I almost fell through the attic door. Then I sat and just cried. What had I done to deserve this? I started to do the maths about how old my kids would be when I died - Emma would be 14 and Cathal, my little baby would be just 7! I couldn't breathe such was the panic thinking of how little time I had left with them. How would my husband cope with two young kids, how would my family cope and would my young soon forget that I had ever lived.

I decided there and then not to accept those odds. I looked at the publication date of the book and saw it was at least 7 years old. There had been so many advances in cancer treatment since then.

I fought
I am still fighting
I have had a bone marrow translant and gone through hell
I am here
I have met people who have been living with myeloma for 15 and 16 years - I guess they decided not to accept the 3-5 year prognosis either.

I am living with myeloma for 4 years and 4 months now. I intend to break the five year prognosis barrier and push on to be one of those living with this cancer for 10 or 20 years.

Emma is almost 14 and Cathal will be 7 in the Summer. I have no plans to go anywhere anytime soon.

I am fearful for my future at times, but I have hope and sometimes hope is all that we need.


18 March 2011

Thursday, January 6, 2011

Friends on Facebook?

I reckon there are several different types of ‘friends’ that people have on Facebook.
The first type are those that you have never met, will never meet, have nothing in common with, have never spoken to, will never speak to, have no work connection with – these are the ‘friends’ that you agree to be friends with because maybe you want people to see that you have loads of friends. These are the ‘friends’ who make it their daily goal to have as many ‘friends’ as possible. These are non friends!

The next group of friends are those that maybe you have a loose tenuous connection with through a common interest – maybe it’s politics or the x factor, maybe it’s the Apprentice or something else like that. These ‘friends’ are people who have posted comments on a page that you LIKE and you have responded and then somehow you have ended up as ‘friends’. These are another group of ‘non friends’.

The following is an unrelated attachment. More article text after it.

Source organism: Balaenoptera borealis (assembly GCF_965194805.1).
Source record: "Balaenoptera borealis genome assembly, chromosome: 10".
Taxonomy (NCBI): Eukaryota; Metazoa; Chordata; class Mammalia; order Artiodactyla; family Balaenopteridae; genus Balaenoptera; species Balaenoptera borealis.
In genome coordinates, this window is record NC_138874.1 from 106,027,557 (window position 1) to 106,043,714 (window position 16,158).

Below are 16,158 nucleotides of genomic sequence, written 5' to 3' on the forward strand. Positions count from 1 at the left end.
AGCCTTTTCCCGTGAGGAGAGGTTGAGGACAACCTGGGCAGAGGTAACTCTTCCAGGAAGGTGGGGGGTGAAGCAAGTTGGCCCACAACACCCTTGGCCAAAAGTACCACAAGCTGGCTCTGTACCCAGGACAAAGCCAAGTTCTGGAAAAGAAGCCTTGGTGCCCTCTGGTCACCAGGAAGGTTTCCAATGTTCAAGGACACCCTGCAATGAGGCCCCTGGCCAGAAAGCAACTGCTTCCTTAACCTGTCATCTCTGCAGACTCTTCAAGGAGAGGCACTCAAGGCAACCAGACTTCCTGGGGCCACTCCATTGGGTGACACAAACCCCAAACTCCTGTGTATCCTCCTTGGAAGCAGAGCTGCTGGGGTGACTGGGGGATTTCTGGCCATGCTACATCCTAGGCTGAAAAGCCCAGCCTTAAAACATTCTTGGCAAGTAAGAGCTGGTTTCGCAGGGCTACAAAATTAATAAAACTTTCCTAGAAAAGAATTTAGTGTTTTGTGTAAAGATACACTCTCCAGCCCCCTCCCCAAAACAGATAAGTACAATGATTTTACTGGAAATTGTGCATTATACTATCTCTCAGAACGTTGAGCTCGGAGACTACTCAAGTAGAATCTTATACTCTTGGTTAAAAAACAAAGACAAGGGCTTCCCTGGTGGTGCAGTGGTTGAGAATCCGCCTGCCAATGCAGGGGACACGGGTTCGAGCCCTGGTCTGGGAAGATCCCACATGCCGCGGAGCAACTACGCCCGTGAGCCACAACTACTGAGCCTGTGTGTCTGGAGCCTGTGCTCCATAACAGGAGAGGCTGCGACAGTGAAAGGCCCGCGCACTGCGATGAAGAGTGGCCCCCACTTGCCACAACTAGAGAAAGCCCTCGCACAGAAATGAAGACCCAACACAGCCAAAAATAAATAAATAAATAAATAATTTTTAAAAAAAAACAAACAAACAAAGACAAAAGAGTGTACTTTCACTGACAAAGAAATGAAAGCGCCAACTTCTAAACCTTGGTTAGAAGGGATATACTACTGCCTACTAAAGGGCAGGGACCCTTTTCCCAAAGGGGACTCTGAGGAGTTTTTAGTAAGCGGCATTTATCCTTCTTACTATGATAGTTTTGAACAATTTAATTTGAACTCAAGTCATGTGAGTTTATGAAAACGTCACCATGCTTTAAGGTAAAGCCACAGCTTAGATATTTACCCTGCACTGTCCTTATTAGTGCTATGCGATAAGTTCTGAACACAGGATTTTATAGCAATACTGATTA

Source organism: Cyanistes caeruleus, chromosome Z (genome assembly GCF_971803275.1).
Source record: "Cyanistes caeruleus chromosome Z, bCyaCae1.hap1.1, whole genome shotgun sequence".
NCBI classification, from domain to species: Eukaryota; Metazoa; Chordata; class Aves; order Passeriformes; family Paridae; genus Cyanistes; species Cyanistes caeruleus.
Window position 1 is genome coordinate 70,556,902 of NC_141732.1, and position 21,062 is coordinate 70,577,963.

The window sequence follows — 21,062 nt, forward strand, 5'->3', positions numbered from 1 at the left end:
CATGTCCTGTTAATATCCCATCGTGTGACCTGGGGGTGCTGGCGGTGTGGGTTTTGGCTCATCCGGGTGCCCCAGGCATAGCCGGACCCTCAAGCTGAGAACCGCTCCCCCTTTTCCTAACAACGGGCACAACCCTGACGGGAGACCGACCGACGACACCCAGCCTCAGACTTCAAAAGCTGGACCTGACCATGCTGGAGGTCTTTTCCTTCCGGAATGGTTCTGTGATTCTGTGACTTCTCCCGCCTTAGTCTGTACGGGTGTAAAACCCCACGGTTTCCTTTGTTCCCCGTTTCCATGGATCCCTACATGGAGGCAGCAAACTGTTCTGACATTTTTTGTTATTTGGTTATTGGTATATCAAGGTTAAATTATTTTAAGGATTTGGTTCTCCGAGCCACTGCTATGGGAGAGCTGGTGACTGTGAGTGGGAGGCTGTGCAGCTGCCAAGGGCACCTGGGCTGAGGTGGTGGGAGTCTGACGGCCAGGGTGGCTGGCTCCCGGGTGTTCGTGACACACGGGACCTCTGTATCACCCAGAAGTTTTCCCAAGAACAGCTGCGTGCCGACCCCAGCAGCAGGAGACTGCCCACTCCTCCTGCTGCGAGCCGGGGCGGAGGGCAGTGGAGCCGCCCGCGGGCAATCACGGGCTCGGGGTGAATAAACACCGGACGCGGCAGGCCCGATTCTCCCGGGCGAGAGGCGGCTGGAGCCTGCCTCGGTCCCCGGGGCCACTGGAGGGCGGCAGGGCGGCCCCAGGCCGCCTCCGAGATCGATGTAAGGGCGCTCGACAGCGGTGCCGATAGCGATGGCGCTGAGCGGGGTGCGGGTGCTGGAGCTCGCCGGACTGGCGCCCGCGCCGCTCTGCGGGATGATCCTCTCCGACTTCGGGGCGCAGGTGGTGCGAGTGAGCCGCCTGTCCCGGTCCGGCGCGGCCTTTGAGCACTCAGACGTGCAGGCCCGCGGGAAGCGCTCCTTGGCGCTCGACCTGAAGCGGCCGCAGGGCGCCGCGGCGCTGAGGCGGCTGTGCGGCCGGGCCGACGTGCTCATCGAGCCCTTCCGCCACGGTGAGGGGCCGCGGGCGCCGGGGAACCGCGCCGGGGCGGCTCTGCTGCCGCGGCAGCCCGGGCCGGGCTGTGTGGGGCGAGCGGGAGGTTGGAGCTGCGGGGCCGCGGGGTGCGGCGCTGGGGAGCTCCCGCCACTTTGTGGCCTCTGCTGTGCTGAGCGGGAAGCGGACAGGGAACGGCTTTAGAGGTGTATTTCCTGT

Next up we have the ‘friends’ that you know through work or clubs and societies that you may be involved with. It is likely that out of this category you may have one or two actual real friends that translate into real life. The rest I am afraid are ‘non friends’.

The school ‘friends’ who have re-connected with you through Facebook are the next group. Some of these people you would sooner not have re-connected with but you felt unable to ignore the friend request in case you upset them and you might run in to them in the next few years at a school reunion. Again, out of this group maybe there are one or two people that you actually chat with, that you actually genuinely liked at school and that you are happy to re-connect with. The rest are ‘non friends’.

Then we have family members. I am lucky enough to have a good few of my family members on Facebook and it makes for much cheaper connections with my sister in the UK and with cousins in America. These are genuine friends and they are the ones who will comment on what you do and how you are and will genuinely know what you are talking about. However, even in this group of ‘friends’ there are some who you really have no interest in – maybe you have minimised them so you don’t see their endless updates and nonsense posts, but you don’t want to disconnect with them in case it causes problems in the wider family circle. More non friends I am afraid.

Finally, you have your actual friends and if we are honest, for most people this group will amount to no more than maybe ten or twenty people – that may even be overly generous. These are the people who text you, call you, connect with you, send you a real birthday card without having needed to be reminded by Facebook. You meet up with them regularly and they know you inside out. These people are your FRIENDS.

We read this week about two very different sides of the Facebook ‘friends’ coin – one tragedy where a woman posted an update saying she had overdosed. Not one of her 1,000 plus Facebook ‘friends’ made any effort to help her – so did her friends belong in one of the ‘non –friend’ categories? Clearly hey did or maybe she would still be alive.

On the other side of the Facebook ‘friends’ coin we have a woman who is being helped financially by Facebook ‘friends’ following a cry for help after her husband’s departure left her in financial difficulty.

So next time you feel a twinge of jealousy because someone you know has 2,250 ‘friends’, ask yourself how many of these are real friends and how many belong to the non friends category?


I have 152 ‘friends’ on Facebook!

Brenda Drumm